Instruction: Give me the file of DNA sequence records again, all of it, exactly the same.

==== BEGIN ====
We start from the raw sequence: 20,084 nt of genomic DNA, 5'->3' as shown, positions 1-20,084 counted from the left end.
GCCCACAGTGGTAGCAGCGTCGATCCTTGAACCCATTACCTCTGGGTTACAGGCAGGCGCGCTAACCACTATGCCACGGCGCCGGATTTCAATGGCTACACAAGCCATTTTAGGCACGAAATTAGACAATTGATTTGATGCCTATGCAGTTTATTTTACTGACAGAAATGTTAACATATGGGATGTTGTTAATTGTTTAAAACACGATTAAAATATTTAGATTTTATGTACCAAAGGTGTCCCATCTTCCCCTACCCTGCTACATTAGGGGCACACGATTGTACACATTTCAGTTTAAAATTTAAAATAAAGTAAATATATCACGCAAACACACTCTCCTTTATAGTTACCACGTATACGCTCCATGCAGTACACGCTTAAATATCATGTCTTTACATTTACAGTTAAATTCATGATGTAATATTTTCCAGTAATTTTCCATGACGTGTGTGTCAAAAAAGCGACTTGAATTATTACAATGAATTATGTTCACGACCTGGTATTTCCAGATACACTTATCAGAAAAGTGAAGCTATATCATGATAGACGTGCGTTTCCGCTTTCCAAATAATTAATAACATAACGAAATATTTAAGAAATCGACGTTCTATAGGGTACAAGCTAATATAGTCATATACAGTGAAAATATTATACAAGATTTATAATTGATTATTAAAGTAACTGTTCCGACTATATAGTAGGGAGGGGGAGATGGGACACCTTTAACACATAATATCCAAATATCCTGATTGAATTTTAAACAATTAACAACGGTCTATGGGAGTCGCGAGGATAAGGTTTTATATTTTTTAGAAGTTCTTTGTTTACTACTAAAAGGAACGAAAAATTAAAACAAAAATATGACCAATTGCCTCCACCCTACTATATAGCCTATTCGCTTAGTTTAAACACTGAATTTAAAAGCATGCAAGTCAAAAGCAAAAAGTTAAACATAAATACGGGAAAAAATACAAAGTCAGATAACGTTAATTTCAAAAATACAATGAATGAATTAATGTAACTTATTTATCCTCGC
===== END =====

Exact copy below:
We start from the raw sequence: 20,084 nt of genomic DNA, 5'->3' as shown, positions 1-20,084 counted from the left end.
GCCCACAGTGGTAGCAGCGTCGATCCTTGAACCCATTACCTCTGGGTTACAGGCAGGCGCGCTAACCACTATGCCACGGCGCCGGATTTCAATGGCTACACAAGCCATTTTAGGCACGAAATTAGACAATTGATTTGATGCCTATGCAGTTTATTTTACTGACAGAAATGTTAACATATGGGATGTTGTTAATTGTTTAAAACACGATTAAAATATTTAGATTTTATGTACCAAAGGTGTCCCATCTTCCCCTACCCTGCTACATTAGGGGCACACGATTGTACACATTTCAGTTTAAAATTTAAAATAAAGTAAATATATCACGCAAACACACTCTCCTTTATAGTTACCACGTATACGCTCCATGCAGTACACGCTTAAATATCATGTCTTTACATTTACAGTTAAATTCATGATGTAATATTTTCCAGTAATTTTCCATGACGTGTGTGTCAAAAAAGCGACTTGAATTATTACAATGAATTATGTTCACGACCTGGTATTTCCAGATACACTTATCAGAAAAGTGAAGCTATATCATGATAGACGTGCGTTTCCGCTTTCCAAATAATTAATAACATAACGAAATATTTAAGAAATCGACGTTCTATAGGGTACAAGCTAATATAGTCATATACAGTGAAAATATTATACAAGATTTATAATTGATTATTAAAGTAACTGTTCCGACTATATAGTAGGGAGGGGGAGATGGGACACCTTTAACACATAATATCCAAATATCCTGATTGAATTTTAAACAATTAACAACGGTCTATGGGAGTCGCGAGGATAAGGTTTTATATTTTTTAGAAGTTCTTTGTTTACTACTAAAAGGAACGAAAAATTAAAACAAAAATATGACCAATTGCCTCCACCCTACTATATAGCCTATTCGCTTAGTTTAAACACTGAATTTAAAAGCATGCAAGTCAAAAGCAAAAAGTTAAACATAAATACGGGAAAAAATACAAAGTCAGATAACGTTAATTTCAAAAATACAATGAATGAATTAATGTAACTTATTTATCCTCGC